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Rice to visit Middle East, signals U.S. push for peace (REUTERS) By Arshad Mohammed and Saul Hudson WASHINGTON 01/27/05 05:49 PM ET)Source: http://www.reuters.com/newsArticle.jhtml?type=topNews&storyID=7458577 Reuters News Service Reuters News Service Articles-Index-TopPublishers-Index-Top
WASHINGTON (Reuters) - Condoleezza Rice will visit the Middle East and Europe next month on her first trip as U.S. secretary of state to make a new push on Middle East peace and to mend ties with European allies, officials said on Thursday.

The Feb. 3-10 trip to seven European countries as well as to Turkey, Israel and the West Bank aims in part to show the Bush administration´s desire to focus on Middle East peace following the death of Palestinian leader Yasser Arafat.

Critics believe President Bush has done too little to promote an Israeli-Palestinian settlement during his first four years in office, and in much of the Arab world, the United States is seen as an unquestioning supporter of Israel.

U.S. officials regard Arafat´s death as a chance to revive peace efforts after years of violence and stalemate and are eager to promote cooperation between new Palestinian President Mahmoud Abbas and Israeli Prime Minister Ariel Sharon.

Abbas, elected president on Jan. 9 on a platform of ending more than four years of bloodshed, has been pursuing a truce deal with Hamas and other Palestinian militant groups. He has also deployed Palestinian security forces in Gaza, where a drop in violence has raised hopes that peacemaking can be revived.

Sharon, who would not deal with Arafat but has offered to meet Abbas, on Thursday said he believed conditions were right for a "historic breakthrough" with the Palestinians.

Rice will visit Britain, Germany, Poland, Italy, France, Belgium and Luxembourg in Europe, where ties have been frayed by the Iraq war, the State Department said.

The trip was announced on Rice´s first full day as the top U.S. diplomat, which she began by telling U.S. diplomats she would seek to restore their influence after the foreign policy professionals often felt marginalized in Bush´s first term.

Rice also telephoned Abbas, whom she expects to see on her trip, as well as a host of foreign leaders, including Pakistani President Pervez Musharraf, the foreign ministers of Canada, Egypt, Jordan, Mexico, Brazil, Romania, Russia and Chile.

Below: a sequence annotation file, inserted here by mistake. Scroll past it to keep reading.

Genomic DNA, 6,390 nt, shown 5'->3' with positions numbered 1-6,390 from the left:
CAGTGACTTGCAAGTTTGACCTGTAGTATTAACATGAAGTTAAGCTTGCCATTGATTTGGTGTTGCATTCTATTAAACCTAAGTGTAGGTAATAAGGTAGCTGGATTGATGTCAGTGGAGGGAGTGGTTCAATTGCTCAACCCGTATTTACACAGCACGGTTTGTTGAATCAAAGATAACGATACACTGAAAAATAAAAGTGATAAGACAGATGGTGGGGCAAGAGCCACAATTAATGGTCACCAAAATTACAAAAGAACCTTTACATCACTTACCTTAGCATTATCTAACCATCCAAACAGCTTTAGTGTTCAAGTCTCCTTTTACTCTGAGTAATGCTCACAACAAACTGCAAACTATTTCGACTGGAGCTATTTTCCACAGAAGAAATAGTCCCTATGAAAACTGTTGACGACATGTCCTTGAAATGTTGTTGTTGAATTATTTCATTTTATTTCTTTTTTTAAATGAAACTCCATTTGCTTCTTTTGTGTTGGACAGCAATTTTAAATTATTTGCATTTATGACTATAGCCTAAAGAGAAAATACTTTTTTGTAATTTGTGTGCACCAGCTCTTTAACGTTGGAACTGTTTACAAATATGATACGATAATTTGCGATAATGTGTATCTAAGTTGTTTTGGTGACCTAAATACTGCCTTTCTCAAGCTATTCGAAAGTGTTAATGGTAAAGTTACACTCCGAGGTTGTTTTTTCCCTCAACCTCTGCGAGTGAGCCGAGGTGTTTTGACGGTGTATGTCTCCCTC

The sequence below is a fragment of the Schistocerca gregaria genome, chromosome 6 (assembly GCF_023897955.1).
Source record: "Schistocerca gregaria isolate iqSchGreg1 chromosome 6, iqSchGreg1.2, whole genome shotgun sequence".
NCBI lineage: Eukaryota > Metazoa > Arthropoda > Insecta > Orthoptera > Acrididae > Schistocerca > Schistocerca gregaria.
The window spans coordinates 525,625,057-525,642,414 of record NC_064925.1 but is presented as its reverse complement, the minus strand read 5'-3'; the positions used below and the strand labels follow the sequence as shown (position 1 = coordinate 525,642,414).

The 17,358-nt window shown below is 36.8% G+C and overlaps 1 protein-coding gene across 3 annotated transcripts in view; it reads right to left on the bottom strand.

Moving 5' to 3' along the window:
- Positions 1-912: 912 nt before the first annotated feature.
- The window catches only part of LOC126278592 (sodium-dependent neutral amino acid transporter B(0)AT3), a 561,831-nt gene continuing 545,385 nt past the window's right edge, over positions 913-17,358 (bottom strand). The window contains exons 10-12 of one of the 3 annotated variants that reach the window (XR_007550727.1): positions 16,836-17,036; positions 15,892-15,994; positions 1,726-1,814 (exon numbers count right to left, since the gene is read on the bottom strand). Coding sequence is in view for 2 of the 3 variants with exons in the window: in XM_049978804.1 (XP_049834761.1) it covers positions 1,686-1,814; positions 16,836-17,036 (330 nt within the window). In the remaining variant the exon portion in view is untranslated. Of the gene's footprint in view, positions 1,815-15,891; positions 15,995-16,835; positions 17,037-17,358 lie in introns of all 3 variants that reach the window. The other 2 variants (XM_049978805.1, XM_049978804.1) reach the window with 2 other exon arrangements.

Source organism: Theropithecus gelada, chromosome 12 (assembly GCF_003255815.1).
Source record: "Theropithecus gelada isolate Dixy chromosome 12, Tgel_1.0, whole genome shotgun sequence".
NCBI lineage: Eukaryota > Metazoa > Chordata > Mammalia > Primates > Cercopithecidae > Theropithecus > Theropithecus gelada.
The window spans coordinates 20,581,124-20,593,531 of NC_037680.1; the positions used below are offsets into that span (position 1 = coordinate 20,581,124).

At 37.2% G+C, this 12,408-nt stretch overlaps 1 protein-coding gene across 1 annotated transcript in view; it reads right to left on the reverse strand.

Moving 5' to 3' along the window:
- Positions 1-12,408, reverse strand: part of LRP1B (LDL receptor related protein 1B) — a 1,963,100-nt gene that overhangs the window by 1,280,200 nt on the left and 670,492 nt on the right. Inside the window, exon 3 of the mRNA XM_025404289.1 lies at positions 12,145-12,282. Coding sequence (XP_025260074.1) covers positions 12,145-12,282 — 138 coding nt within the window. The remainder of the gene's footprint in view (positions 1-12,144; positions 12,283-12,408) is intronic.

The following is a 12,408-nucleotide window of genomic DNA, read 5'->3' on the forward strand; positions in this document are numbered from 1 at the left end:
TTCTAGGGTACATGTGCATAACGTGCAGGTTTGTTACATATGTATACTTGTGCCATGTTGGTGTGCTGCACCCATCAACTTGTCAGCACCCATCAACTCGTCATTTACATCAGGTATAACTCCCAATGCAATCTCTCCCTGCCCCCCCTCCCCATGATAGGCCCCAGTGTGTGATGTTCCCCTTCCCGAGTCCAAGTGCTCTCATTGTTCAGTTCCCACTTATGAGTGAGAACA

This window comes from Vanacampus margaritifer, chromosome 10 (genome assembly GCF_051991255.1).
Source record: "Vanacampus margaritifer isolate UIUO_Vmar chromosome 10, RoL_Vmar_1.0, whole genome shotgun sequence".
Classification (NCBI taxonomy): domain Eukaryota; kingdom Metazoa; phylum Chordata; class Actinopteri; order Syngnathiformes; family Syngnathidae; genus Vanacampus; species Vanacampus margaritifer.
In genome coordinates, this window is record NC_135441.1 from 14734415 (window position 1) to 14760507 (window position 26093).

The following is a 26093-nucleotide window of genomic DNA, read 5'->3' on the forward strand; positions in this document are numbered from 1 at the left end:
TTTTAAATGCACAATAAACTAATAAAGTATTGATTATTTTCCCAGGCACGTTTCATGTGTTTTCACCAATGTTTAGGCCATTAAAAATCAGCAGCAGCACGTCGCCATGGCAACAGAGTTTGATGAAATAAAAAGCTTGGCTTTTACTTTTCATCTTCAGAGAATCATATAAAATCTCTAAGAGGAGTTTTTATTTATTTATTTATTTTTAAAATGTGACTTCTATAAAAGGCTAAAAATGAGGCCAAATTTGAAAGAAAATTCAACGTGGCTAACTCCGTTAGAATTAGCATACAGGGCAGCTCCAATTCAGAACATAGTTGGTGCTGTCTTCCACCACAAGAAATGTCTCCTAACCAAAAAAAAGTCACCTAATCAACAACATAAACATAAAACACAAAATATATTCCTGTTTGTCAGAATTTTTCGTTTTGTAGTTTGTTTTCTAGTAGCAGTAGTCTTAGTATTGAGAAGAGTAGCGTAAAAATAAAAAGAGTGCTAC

One of Bush´s closest confidants during the last four years as White House national security adviser, Rice may bring more clout to the job than her predecessor, Colin Powell, who lost a number of policy battles to the Defense Department.


Deputy Assistant Secretary of State David Satterfield reflected U.S. hopes for ending "this poisonous conflict" following Arafat´s death and Abbas´ election, saying: "We are at a moment right now which is, to put it mildly, hopeful."

But he stressed challenges, notably of stopping Palestinian violence against Israelis and of rebuilding trust between the two sides shredded by the violence that erupted after the last serious round of peace talks collapsed in 2000.

"The opportunity exists to move forward but success remains an uncertain proposition," he told a conference on the Middle East. "No one should assume that the two-state solution is an indefinite possibility."

"There is a sad irony that at a time when the outlines of a settlement have never been clearer, continuing violence, the consequences of three decades of settlement activity and simple demographics threaten to put that ... out of reach," he said.

Satterfield suggested that fresh political peace talks are possible if the Palestinians can create responsible governing institutions and stop violence against Israelis, and if Israel carries through on its plan to withdraw from all 21 Jewish settlements in the Gaza Strip and four in the West Bank.

"If Israel sees the emergence of a Palestinian partner, if Gaza withdrawal works in the truest sense of the word, a return to a broader political process should be assured," Satterfield, one of the State Department´s top Middle East experts, said.

"But there are no short cuts to this goal ... calls for an immediate resumption of permanent status talks are premature. They ignore the importance of both Israelis and Palestinians taking the concrete steps to rebuild trust and confidence." (© Reuters 2005 01/27/05)

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